This is the true story of Michael Oher and the family that adopted him. He was a homeless black teenager attending a Christian school in Memphis when a well-to-do white family gave him a ride in their car, which led to him living in their home and getting a tutor, which led to him playing football, which led to college, which led to him being a first-round draft pick for the NFL.
John Lee Hancock, with whom I worked on The Rookie and The Alamo, wrote the screenplay and directed the film. Like "The Rookie" it is a fact-based inspirational tale of athletic ability found in the least likely place. The story, like most true stories, doesn't fit perfectly into a dramatic structure, and this created the main challenge of the project. The main character faces almost no obstacles during the story, other than his own background, and almost everyone tries to help him every step of the way. The general good feeling and constant upward motion of the story threaten to turn the film into treacle, but John steered away from this by keeping Michael Oher a cipher, and Sandra Bullock helps by playing Leigh Anne Tuohy, his adopted mom, as forceful and uningratiating.
I have to admit that, while the story is wonderful, I didn't immediately want to work on this film. My muse shies away from warm fuzzy feelings. But John Lee Hancock convinced me that this was why he wanted to hire me - to keep the feelings unexpressed. I think we did a reasonable job of this - you have to consider how much gushier this story might have been - but the job still required a total absence of irony which I find hard to maintain week after week. My musical solution was to parcel out the melodies in small doses, so that the growth of the characters and their connections develop slowly.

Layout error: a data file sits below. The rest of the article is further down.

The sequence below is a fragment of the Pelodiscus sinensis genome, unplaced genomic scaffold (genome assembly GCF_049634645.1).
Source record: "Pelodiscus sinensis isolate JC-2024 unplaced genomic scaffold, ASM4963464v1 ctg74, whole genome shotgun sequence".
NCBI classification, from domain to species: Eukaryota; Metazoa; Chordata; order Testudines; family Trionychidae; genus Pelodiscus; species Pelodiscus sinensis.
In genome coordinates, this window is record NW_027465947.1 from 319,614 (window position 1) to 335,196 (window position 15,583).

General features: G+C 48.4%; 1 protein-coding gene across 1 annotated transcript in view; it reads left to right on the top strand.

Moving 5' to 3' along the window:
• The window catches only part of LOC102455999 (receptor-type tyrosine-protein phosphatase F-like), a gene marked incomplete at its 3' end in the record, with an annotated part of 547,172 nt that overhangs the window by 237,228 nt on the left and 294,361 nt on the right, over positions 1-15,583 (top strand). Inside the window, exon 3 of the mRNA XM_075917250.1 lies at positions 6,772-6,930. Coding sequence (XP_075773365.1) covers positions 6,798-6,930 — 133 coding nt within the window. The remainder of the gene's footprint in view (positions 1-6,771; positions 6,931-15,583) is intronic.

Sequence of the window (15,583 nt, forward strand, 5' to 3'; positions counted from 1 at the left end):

In the end my favorite bit of the film is the end credit roll which features stills of the real Michael Oher with his real adopted family, the Tuohys. The simple, unvarnished, unexplained truth of the story is amazing.
Directed by John Lee Hancock
Written by John Lee Hancock and Michael Lewis (book)
Produced by Gil Netter, Andrew Kosove, Broderick Johnson
Starring Sandra Bullock, Quinton Aaron, Tim McGraw, Kathy Bates
U.S. Release November 17, 2009
"A typically tasteful score from Carter Burwell, who is probably best known for his work on such artful film as 'Fargo' and 'Kinsey,' also helps the film escape the slough of schmaltz." - John Beifuss, California Chronicle, November 20, 2009.
"...the film celebrates each step forward with the languid strings and one-note-at-a-time piano progression of one of Carter Burwell's most insipid scores." - Aaron Cutler, Slant Magazine, November 19, 2009.
"Directed by John Lee Hancock and scored beautifully by Carter Burwell (Where the Wild Things Are, No Country for Old Men), 'The Blind Side' is easily the best sports-related film of the year, and probably the best I’ve seen since 'Remember the Titans'." - Neil Miller, Film School Rejects, November 19, 2009.